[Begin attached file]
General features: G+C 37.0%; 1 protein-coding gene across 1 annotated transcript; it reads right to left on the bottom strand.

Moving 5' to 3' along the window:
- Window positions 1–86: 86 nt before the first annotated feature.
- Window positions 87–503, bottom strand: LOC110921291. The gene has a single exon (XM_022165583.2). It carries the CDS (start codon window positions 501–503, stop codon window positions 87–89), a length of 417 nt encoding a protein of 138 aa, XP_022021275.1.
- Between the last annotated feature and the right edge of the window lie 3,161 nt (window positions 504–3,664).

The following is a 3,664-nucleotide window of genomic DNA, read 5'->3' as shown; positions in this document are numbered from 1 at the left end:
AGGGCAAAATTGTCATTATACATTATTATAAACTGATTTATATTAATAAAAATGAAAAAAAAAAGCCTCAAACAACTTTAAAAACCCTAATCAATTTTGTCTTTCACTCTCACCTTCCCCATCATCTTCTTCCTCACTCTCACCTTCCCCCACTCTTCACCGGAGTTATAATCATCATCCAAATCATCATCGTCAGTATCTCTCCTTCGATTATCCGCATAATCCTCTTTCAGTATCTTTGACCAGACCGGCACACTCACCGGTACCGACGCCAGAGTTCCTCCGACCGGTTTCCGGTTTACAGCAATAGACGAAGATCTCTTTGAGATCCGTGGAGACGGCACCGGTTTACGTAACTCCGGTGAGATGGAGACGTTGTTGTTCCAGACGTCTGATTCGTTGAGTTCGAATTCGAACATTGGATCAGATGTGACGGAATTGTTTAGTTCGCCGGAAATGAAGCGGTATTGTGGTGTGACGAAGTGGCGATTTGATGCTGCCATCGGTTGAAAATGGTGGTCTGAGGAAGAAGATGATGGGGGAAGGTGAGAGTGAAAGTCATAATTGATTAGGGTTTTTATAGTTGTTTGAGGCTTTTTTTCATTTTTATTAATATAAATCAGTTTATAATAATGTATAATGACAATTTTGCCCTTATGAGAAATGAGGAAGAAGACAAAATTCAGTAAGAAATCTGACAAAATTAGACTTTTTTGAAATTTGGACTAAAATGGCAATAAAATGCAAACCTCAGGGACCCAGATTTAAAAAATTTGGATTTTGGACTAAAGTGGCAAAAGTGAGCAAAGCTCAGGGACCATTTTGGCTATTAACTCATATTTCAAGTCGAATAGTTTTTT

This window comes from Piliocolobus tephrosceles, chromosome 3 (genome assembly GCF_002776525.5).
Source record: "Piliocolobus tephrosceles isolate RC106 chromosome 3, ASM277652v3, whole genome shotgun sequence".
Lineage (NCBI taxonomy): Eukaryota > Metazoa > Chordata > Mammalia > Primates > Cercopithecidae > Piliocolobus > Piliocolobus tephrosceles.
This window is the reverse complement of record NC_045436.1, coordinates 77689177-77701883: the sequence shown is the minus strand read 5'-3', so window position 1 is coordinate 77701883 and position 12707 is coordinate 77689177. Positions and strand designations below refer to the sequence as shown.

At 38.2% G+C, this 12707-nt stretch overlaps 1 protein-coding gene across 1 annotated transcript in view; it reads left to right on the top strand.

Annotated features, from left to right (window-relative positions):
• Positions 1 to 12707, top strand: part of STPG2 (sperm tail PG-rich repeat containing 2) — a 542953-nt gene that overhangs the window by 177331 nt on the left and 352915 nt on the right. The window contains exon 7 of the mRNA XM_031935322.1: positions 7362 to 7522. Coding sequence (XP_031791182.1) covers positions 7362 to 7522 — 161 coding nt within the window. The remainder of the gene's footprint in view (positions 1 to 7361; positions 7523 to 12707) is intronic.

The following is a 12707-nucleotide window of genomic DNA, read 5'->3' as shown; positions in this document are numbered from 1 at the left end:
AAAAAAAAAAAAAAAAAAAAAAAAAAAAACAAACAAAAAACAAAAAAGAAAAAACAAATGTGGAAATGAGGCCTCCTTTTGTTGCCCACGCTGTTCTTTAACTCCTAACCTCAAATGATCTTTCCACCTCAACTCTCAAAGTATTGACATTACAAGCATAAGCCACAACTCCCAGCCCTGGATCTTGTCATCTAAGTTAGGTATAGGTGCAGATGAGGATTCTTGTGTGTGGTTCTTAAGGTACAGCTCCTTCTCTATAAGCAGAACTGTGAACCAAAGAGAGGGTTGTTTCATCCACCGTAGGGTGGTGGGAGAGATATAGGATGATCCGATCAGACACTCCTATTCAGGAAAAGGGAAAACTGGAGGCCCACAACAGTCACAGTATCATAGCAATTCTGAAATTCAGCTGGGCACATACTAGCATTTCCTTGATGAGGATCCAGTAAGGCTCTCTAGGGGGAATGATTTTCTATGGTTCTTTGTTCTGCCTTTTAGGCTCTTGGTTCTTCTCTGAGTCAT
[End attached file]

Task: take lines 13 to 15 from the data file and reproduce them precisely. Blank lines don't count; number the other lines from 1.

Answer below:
Annotated features, from left to right (window-relative positions):
• Positions 1 to 12707, top strand: part of STPG2 (sperm tail PG-rich repeat containing 2) — a 542953-nt gene that overhangs the window by 177331 nt on the left and 352915 nt on the right. The window contains exon 7 of the mRNA XM_031935322.1: positions 7362 to 7522. Coding sequence (XP_031791182.1) covers positions 7362 to 7522 — 161 coding nt within the window. The remainder of the gene's footprint in view (positions 1 to 7361; positions 7523 to 12707) is intronic.

The following is a 12707-nucleotide window of genomic DNA, read 5'->3' as shown; positions in this document are numbered from 1 at the left end: